Sports help youth find their way. That’s why Pride, an American biographical movie from 2007, is an inspirational film. Jim Ellis (Terrance Howard) knew that competitive swimming really motivated him, so he worked to inspire troubled teens to relate with his passion. With the help of Elston (Bernie Mac), a janitor, they established a facility pool location for the community. It took a fight to establish an all-black swim team when the mostly-white community regulators insisted that the pool facility should be taken down. Hostility and violence are avoided when the inexperienced swimmers begin to train for the state championships and pursue their dreams, with the support of their mentors.

Incluvie Diversity Score: +5 fully celebrates minorities, 0 ignores minorities, and -5 is hateful towards minorities.

Review by Michael Ashworth

Edits by Cathy Yee

The Princess and the Frog

You can dream and wish all you want, but making your dreams come true takes hard work, and gumption. Communicating this to kids in a warm way is important, and The Princess and the Frog, with Oprah Winfrey as Eudora, mother of the princess Tiana, (Noni Rose) does just that. It’s an animated Disney film in which Oprah makes the pretty garments the princess wears and teaches her how to find love and happiness. The announcement of when the princess makes the decision to kiss the frog and break the evil witches’ ugly spell, comes with the voice of Oprah, in a warm and kind manner. The frog is then transformed into a handsome prince, and he and Oprah’s daughter then live happily ever after. It’s a wonderful fairy tale made lively and real thru African American voice and culture, with Oprah Winfrey is a starring role.

Oprah as Eudora, Mother of The Princess Tatiana

Incluvie Diversity Rating +5

Incluvie Rating Defined: +5 is excellent for people of color, 0 has no POC, and -5 is harmful or hateful towards POC.

Review by Michael Ashworth of Northeastern University.

Shawshank Redemption


Shawshank Redemption is a classic film from 1994 and depicts the experiences of a formerly successful white banker (Tim Robbins) as a prisoner in the dank prison of Shawshank for a crime he did not commit. He faces his predicament and meets friends in a nonchalant and unique manner. One of these friends is a wizened old black prisoner named Red (Morgan Freeman).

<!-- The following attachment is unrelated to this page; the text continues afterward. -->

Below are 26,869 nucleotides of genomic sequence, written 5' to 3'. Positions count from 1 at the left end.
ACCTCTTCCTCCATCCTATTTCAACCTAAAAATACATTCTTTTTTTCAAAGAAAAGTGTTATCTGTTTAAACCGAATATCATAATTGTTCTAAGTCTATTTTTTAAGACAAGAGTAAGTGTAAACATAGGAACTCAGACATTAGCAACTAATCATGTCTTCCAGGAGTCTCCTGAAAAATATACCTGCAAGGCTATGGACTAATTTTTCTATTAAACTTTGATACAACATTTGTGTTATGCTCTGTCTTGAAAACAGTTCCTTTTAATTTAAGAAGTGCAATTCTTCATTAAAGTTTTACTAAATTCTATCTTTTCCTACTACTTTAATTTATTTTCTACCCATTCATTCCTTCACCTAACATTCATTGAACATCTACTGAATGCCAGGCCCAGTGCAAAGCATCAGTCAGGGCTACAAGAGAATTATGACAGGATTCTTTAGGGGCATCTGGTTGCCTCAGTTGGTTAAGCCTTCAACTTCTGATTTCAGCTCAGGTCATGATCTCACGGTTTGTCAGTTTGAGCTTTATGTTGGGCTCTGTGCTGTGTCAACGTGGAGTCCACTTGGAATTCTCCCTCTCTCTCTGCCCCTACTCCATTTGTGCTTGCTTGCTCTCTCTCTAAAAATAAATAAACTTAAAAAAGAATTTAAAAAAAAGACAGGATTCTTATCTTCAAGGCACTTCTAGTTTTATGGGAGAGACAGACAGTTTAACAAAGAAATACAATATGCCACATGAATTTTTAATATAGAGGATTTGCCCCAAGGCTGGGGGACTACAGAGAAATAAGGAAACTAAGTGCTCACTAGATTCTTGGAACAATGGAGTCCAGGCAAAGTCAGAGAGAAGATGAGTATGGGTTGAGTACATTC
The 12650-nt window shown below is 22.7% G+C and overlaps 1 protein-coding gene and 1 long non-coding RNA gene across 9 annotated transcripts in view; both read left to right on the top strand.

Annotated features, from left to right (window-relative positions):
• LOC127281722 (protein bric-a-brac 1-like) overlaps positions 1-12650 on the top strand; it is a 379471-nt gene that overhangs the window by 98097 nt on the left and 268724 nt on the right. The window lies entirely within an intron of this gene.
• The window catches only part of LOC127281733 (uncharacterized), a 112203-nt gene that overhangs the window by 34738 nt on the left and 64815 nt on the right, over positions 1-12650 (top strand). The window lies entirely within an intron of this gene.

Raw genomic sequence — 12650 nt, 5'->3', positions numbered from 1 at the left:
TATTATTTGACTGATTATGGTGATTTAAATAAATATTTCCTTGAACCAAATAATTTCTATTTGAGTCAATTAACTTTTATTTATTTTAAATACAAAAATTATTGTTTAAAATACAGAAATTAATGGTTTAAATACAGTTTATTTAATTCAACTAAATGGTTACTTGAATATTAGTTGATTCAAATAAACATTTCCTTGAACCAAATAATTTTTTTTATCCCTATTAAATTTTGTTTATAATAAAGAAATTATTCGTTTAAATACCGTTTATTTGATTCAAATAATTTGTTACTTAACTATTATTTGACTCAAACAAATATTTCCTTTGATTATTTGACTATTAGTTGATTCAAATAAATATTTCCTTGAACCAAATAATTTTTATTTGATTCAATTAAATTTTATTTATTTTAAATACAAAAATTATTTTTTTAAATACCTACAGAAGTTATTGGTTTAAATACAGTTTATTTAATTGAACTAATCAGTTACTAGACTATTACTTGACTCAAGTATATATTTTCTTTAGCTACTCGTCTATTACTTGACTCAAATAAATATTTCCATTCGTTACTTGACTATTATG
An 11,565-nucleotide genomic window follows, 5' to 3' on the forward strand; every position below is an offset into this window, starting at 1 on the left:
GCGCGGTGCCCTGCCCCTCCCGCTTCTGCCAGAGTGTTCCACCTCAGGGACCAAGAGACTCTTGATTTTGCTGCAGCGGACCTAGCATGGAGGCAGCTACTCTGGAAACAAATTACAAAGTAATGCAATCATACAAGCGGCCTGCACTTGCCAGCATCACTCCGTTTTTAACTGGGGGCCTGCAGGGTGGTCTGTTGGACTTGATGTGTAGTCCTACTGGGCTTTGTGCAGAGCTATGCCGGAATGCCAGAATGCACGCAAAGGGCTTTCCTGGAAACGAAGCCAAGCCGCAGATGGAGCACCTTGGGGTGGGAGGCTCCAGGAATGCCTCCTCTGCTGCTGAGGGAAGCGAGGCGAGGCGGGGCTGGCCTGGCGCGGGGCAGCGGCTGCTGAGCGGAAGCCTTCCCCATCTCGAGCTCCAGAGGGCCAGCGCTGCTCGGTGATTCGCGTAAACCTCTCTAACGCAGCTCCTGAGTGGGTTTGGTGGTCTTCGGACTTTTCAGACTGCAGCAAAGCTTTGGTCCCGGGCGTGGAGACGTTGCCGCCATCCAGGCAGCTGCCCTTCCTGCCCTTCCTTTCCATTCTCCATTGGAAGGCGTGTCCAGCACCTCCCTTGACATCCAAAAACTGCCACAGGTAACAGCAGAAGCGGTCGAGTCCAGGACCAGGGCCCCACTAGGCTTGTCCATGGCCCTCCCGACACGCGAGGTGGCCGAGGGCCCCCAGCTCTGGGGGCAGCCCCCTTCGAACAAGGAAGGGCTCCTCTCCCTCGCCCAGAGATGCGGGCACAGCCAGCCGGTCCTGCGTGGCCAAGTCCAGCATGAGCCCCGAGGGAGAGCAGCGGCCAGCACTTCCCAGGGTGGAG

The juxtaposition of white and black plays into the story by leading the viewer to consider Robbin’s innocence in the face of suffering, and Freeman’s wisdom as a black man; being rehabilitated. The movie is about hope in the face of suffering, guilty or not. The movie ends with both men winning their freedom and joining each other on a distant beach, to make an old small boat seaworthy again. The partnership between the two men lasts the whole movie and reminds viewers that no man can make it alone, no matter race; and, that when an experience is shared, suffering can be overcome. The roles of these two main characters could be reversed, with Freeman as Robbins, and it would work; that’s what makes this story special, and relevant today.

Incluvie Rating: This movie is ok for diversity, with an Incluvie score of +3. Tim Robbins does a great job playing the central character who is white, which is prevalent. Morgan Freeman plays a great supporting character, who is black, to the main character — which is also common. Even so, it’s a beautiful friendship.

Review by Michael Ashworth of Northeastern University on a project with Incluvie. Rating by Cathy Yee.

Incluvie rating where +5 celebrates diversity, 0 ignores diversity, and -5 is hateful towards diversity